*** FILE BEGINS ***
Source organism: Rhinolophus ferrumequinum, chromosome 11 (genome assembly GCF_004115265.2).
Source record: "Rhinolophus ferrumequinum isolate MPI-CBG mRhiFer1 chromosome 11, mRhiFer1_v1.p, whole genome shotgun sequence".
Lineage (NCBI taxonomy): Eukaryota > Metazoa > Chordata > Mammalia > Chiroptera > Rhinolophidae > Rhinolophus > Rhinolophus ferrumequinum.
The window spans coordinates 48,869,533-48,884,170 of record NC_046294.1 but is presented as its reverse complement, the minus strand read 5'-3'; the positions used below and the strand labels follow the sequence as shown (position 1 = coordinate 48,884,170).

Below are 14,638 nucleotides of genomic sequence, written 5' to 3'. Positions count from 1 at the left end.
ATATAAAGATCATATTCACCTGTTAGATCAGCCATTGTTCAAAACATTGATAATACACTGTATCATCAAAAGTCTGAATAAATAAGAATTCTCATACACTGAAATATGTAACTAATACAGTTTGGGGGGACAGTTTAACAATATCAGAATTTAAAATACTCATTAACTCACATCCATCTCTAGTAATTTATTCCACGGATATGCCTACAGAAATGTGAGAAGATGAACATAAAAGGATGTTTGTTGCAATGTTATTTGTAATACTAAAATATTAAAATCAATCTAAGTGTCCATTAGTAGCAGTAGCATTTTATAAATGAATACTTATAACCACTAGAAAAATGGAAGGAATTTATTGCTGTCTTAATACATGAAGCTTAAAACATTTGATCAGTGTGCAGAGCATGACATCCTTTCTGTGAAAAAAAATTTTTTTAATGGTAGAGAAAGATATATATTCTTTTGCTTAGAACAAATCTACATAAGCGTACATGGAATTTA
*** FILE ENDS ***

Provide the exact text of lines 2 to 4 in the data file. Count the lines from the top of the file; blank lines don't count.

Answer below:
Source record: "Rhinolophus ferrumequinum isolate MPI-CBG mRhiFer1 chromosome 11, mRhiFer1_v1.p, whole genome shotgun sequence".
Lineage (NCBI taxonomy): Eukaryota > Metazoa > Chordata > Mammalia > Chiroptera > Rhinolophidae > Rhinolophus > Rhinolophus ferrumequinum.
The window spans coordinates 48,869,533-48,884,170 of record NC_046294.1 but is presented as its reverse complement, the minus strand read 5'-3'; the positions used below and the strand labels follow the sequence as shown (position 1 = coordinate 48,884,170).